• Open Access

A prospective study of reproductive and menstrual factors and colon cancer risk in Japanese women: Findings from the JACC study

Authors

  • Koji Tamakoshi,

    1. Department of Public Health/Health Information Dynamics, Nagoya University Graduate School of Medicine, 65 Tsurumai-cho, Showa-ku, Nagoya 466-8550
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  • Kenji Wakai,

    1. Division of Epidemiology and Prevention, Aichi Cancer Center Research Institute, 1-1 Kanokoden, Chikusa-ku, Nagoya 464-8681
    2. Department of Preventive Medicine/Biostatistics and Medical Decision Making, Nagoya University Graduate School of Medicine, 65 Tsurumai-cho, Showa-ku, Nagoya 466-8550
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  • Masayo Kojima,

    1. Department of Health Promotion and Preventive Medicine, Nagoya City University Graduate School of Medical Sciences, 1 Kawasumi, Mizuho-cho, Mizuho-ku, Nagoya 467-8601
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  • Yoshiyuki Watanabe,

    1. Department of Epidemiology for Community Health and Medicine, Kyoto Prefectural University of Medicine Graduate School of Medical Science, Kawaramachi-Hirokoji, Kamigyo-ku, Kyoto 602-8566
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  • Norihiko Hayakawa,

    1. Department of Epidemiology, Research Institute for Radiation Biology and Medicine, Hiroshima University, 1-2-3 Kasumi, Minami-ku, Hiroshima 734-8553
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  • Hideaki Toyoshima,

    1. Department of Public Health/Health Information Dynamics, Nagoya University Graduate School of Medicine, 65 Tsurumai-cho, Showa-ku, Nagoya 466-8550
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  • Hiroshi Yatsuya,

    1. Department of Public Health/Health Information Dynamics, Nagoya University Graduate School of Medicine, 65 Tsurumai-cho, Showa-ku, Nagoya 466-8550
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  • Takaaki Kondo,

    1. Department of Public Health/Health Information Dynamics, Nagoya University Graduate School of Medicine, 65 Tsurumai-cho, Showa-ku, Nagoya 466-8550
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  • Shinkan Tokudome,

    1. Department of Health Promotion and Preventive Medicine, Nagoya City University Graduate School of Medical Sciences, 1 Kawasumi, Mizuho-cho, Mizuho-ku, Nagoya 467-8601
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  • Shuji Hashimoto,

    1. Department of Hygiene, Fujita Health University School of Medicine, Fujita Health University School of Health Sciences, 1-98 Dengakugakubo, Kutsukake-cho, Toyoake, Aichi 470-1192
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  • Koji Suzuki,

    1. Department of Public Health, Fujita Health University School of Health Sciences, 1-98 Dengakugakubo, Kutsukake-cho, Toyoake, Aichi 470-1192
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  • Sadao Suzuki,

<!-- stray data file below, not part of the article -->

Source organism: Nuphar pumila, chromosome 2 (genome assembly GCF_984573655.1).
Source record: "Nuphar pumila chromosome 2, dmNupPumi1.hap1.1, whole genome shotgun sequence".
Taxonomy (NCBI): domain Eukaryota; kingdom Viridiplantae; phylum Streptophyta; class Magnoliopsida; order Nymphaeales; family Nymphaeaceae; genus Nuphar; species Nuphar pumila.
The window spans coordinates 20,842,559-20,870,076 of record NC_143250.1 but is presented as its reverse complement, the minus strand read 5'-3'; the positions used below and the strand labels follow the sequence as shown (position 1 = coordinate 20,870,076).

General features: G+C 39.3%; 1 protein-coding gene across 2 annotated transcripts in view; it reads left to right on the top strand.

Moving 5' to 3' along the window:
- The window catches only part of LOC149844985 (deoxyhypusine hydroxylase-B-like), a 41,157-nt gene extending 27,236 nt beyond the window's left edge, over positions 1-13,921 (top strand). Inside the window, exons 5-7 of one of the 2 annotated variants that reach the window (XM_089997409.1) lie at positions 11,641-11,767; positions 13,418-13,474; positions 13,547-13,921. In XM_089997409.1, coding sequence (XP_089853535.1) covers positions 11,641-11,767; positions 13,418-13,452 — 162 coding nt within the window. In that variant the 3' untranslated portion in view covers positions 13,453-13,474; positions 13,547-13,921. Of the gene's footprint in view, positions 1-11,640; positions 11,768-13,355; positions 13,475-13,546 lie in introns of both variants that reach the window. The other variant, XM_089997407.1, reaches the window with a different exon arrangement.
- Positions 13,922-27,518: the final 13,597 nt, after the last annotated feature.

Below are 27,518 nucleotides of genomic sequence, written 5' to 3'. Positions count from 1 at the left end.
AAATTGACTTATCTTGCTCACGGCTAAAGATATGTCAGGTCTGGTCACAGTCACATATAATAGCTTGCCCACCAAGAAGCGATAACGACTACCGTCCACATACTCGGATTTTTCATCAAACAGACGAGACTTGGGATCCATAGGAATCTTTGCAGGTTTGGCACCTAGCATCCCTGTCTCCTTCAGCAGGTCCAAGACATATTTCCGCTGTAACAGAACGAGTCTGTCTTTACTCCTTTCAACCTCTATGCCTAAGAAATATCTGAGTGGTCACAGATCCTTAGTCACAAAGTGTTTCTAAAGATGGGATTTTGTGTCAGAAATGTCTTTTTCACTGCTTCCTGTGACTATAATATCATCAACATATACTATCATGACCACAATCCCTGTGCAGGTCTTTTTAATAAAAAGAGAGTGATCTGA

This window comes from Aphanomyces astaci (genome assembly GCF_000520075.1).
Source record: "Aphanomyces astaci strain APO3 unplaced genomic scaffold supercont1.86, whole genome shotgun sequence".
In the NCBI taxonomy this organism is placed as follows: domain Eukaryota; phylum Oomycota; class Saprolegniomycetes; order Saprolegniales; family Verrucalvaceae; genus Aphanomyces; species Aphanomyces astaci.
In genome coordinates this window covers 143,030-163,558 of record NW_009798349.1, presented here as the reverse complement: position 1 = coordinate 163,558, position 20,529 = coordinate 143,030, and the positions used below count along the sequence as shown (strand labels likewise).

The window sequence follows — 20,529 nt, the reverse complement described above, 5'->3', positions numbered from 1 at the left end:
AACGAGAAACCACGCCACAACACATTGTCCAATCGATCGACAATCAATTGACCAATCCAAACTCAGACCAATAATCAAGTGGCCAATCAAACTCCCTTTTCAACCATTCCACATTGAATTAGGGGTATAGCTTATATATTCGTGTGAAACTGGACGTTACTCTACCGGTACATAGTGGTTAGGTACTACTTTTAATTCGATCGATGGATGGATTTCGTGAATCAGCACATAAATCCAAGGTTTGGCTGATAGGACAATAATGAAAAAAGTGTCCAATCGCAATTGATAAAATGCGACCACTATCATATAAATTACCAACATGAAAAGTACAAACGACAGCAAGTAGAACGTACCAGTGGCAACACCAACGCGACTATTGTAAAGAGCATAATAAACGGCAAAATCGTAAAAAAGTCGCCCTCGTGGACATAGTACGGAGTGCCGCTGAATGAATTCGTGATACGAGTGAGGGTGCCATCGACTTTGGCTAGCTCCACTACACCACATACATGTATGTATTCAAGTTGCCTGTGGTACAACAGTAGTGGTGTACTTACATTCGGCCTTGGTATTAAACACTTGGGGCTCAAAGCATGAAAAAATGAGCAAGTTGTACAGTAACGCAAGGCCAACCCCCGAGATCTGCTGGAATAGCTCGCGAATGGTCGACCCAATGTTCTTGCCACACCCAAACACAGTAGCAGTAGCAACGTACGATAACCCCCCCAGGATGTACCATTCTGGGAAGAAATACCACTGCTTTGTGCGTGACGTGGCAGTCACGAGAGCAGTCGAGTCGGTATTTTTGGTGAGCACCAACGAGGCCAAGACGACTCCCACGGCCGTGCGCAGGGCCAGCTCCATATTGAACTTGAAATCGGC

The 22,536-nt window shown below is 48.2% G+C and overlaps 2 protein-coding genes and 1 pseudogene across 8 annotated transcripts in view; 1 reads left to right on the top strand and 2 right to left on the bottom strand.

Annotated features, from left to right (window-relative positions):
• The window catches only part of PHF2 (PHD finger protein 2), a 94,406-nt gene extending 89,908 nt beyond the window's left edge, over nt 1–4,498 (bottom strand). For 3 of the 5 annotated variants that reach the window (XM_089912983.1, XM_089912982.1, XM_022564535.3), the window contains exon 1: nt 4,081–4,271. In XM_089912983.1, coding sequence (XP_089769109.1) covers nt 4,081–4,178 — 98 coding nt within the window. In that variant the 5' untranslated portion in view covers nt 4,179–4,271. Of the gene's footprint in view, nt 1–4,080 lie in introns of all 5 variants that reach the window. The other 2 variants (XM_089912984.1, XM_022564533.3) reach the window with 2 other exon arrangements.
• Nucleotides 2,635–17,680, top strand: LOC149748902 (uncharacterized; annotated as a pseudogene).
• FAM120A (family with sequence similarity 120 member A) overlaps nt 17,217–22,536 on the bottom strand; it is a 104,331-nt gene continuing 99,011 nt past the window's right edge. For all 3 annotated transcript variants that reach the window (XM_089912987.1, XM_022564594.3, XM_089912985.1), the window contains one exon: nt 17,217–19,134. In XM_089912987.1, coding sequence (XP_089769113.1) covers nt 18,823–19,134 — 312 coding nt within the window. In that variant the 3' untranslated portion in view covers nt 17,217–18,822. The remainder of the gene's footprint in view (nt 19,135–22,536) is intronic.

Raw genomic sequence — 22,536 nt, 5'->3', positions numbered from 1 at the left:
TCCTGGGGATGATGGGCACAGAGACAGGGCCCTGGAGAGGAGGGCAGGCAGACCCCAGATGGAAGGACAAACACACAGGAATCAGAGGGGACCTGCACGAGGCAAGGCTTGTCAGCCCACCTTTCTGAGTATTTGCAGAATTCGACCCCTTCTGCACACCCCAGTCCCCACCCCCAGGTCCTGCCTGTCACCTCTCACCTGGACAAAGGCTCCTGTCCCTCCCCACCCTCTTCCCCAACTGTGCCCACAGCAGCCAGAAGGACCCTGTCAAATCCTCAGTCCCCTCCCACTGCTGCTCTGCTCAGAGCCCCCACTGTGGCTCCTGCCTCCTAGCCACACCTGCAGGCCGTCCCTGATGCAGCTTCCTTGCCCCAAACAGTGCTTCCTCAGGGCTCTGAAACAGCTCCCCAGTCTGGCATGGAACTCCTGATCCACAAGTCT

1. Department of Health Promotion and Preventive Medicine, Nagoya City University Graduate School of Medical Sciences, 1 Kawasumi, Mizuho-cho, Mizuho-ku, Nagoya 467-8601
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  • Miyuki Kawado,

    1. Department of Hygiene, Fujita Health University School of Medicine, Fujita Health University School of Health Sciences, 1-98 Dengakugakubo, Kutsukake-cho, Toyoake, Aichi 470-1192
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  • Kotaro Ozasa,

    1. Department of Epidemiology for Community Health and Medicine, Kyoto Prefectural University of Medicine Graduate School of Medical Science, Kawaramachi-Hirokoji, Kamigyo-ku, Kyoto 602-8566
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  • Yoshinori Ito,

    1. Department of Public Health, Fujita Health University School of Health Sciences, 1-98 Dengakugakubo, Kutsukake-cho, Toyoake, Aichi 470-1192
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  • Akiko Tamakoshi,

    1. Department of Preventive Medicine/Biostatistics and Medical Decision Making, Nagoya University Graduate School of Medicine, 65 Tsurumai-cho, Showa-ku, Nagoya 466-8550
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  • JACC Study Group

    1. Department of Public Health/Health Information Dynamics, Nagoya University Graduate School of Medicine, 65 Tsurumai-cho, Showa-ku, Nagoya 466-8550
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Abstract

The effects of reproductive factors on the etiology of colon cancer in Asian populations remain unexplored. So we examined 38,420 Japanese women aged 40-79 years who responded to a questionnaire on reproductive and other lifestyle factors from 1988 to 1990 in the Japan Collaborative Cohort Study for Evaluation of Cancer Risk. During an average 7.6 years of follow-up, we documented 207 incident colon cancers. Multivariate analysis indicated that colon cancer risk was likely to be lower among pa-rous women than among nulliparous. Women who had two abortions or more had a 72% higher risk of developing colon cancer [relative risk (RR) 1.72; 95% confidence interval (CI) 1.16-2.55; trend P<0.01] compared with women who never had an abortion. The RR of colon cancer among postmenopausal women significantly decreased with increasing age at menarche (trend P=0.01). No apparent association between colon cancer and gravida, age at first birth, age at menopause, or duration of menstruation was seen. These prospective data support the hypothesis that female reproductive events modify colon cancer risk, and suggest that reproductive factors, particularly age at menarche and having an abortion, may be of importance in the etiology of colon cancer among Japanese women.

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